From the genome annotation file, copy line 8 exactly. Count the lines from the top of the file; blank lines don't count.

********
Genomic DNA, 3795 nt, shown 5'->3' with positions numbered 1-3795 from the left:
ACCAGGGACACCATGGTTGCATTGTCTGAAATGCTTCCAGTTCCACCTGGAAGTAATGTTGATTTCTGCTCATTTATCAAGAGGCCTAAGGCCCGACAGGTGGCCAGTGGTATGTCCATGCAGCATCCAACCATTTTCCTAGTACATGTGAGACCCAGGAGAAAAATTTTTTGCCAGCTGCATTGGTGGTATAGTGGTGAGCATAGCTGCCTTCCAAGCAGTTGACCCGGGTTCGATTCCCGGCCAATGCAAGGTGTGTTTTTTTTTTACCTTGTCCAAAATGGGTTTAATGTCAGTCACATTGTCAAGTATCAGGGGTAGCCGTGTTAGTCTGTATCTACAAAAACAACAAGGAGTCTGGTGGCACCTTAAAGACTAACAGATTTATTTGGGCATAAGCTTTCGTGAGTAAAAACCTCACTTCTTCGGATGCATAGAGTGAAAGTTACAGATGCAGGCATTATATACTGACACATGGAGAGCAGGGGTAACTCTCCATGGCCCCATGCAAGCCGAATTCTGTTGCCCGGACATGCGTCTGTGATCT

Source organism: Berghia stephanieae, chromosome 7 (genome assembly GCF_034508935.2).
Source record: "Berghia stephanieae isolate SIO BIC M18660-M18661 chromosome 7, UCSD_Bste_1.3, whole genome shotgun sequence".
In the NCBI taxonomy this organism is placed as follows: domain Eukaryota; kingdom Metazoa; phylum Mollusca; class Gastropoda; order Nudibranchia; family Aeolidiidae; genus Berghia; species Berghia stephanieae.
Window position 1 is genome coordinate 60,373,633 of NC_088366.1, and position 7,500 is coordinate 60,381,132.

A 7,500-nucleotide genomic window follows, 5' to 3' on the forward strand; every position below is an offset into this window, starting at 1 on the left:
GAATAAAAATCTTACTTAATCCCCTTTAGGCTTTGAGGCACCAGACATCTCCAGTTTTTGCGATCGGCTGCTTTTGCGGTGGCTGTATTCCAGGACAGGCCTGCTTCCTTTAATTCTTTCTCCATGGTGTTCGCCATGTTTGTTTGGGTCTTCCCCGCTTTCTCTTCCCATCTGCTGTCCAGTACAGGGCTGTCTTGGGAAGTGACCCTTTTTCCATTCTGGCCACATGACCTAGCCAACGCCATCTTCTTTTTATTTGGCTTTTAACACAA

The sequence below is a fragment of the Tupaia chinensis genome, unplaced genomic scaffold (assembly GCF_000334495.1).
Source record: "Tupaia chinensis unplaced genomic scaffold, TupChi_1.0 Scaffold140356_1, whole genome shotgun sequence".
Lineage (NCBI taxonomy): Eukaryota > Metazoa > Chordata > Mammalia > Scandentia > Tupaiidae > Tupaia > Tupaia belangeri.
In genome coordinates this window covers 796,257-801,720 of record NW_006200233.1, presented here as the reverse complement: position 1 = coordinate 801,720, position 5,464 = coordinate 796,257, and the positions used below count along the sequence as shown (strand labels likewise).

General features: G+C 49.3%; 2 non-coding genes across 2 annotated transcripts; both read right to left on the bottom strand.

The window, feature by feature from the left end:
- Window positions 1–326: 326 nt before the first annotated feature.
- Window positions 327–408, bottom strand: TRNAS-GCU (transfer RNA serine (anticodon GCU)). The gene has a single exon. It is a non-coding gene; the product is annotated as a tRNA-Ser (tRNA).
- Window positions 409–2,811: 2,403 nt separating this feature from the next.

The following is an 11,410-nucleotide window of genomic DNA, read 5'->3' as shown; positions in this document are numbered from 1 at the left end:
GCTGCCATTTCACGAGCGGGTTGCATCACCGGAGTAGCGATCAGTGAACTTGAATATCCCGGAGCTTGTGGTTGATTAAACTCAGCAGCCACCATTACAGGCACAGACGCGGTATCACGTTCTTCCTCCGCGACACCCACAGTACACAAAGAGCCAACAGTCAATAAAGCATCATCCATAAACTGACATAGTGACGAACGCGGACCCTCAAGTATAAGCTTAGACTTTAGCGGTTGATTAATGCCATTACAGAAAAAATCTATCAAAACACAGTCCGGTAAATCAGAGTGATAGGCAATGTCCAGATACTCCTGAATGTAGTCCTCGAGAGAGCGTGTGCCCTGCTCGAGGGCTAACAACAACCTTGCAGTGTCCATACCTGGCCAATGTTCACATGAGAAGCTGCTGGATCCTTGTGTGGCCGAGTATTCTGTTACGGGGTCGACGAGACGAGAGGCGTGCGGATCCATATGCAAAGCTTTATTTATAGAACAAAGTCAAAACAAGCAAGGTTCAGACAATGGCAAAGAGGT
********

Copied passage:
GAATAAAAATCTTACTTAATCCCCTTTAGGCTTTGAGGCACCAGACATCTCCAGTTTTTGCGATCGGCTGCTTTTGCGGTGGCTGTATTCCAGGACAGGCCTGCTTCCTTTAATTCTTTCTCCATGGTGTTCGCCATGTTTGTTTGGGTCTTCCCCGCTTTCTCTTCCCATCTGCTGTCCAGTACAGGGCTGTCTTGGGAAGTGACCCTTTTTCCATTCTGGCCACATGACCTAGCCAACGCCATCTTCTTTTTATTTGGCTTTTAACACAA